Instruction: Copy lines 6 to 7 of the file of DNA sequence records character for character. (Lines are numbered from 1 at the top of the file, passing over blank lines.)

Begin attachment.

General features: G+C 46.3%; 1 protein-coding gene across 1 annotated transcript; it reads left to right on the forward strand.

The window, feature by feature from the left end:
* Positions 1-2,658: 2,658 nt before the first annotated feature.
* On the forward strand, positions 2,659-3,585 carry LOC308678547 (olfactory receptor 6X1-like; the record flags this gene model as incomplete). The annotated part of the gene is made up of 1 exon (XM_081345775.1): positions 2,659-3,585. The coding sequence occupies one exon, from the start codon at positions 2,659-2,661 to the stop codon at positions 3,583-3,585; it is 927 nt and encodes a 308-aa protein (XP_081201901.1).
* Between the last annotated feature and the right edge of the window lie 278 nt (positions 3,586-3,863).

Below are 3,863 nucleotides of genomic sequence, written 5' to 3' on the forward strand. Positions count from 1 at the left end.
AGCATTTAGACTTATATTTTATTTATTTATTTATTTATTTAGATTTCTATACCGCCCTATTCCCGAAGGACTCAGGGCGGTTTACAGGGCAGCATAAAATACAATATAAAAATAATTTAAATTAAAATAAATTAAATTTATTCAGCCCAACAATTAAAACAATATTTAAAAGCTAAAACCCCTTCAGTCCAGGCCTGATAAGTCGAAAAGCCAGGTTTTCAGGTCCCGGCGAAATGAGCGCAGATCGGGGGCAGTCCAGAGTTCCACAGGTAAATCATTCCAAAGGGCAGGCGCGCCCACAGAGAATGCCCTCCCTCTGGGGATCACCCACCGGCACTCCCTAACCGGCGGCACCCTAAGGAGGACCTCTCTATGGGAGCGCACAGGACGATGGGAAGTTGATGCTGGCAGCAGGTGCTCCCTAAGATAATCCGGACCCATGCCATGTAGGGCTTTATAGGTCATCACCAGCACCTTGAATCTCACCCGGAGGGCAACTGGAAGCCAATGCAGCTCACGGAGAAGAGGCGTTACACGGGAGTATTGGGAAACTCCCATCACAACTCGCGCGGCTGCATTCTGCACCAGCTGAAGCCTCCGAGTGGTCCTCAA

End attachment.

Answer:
Below are 3,863 nucleotides of genomic sequence, written 5' to 3' on the forward strand. Positions count from 1 at the left end.
AGCATTTAGACTTATATTTTATTTATTTATTTATTTATTTAGATTTCTATACCGCCCTATTCCCGAAGGACTCAGGGCGGTTTACAGGGCAGCATAAAATACAATATAAAAATAATTTAAATTAAAATAAATTAAATTTATTCAGCCCAACAATTAAAACAATATTTAAAAGCTAAAACCCCTTCAGTCCAGGCCTGATAAGTCGAAAAGCCAGGTTTTCAGGTCCCGGCGAAATGAGCGCAGATCGGGGGCAGTCCAGAGTTCCACAGGTAAATCATTCCAAAGGGCAGGCGCGCCCACAGAGAATGCCCTCCCTCTGGGGATCACCCACCGGCACTCCCTAACCGGCGGCACCCTAAGGAGGACCTCTCTATGGGAGCGCACAGGACGATGGGAAGTTGATGCTGGCAGCAGGTGCTCCCTAAGATAATCCGGACCCATGCCATGTAGGGCTTTATAGGTCATCACCAGCACCTTGAATCTCACCCGGAGGGCAACTGGAAGCCAATGCAGCTCACGGAGAAGAGGCGTTACACGGGAGTATTGGGAAACTCCCATCACAACTCGCGCGGCTGCATTCTGCACCAGCTGAAGCCTCCGAGTGGTCCTCAA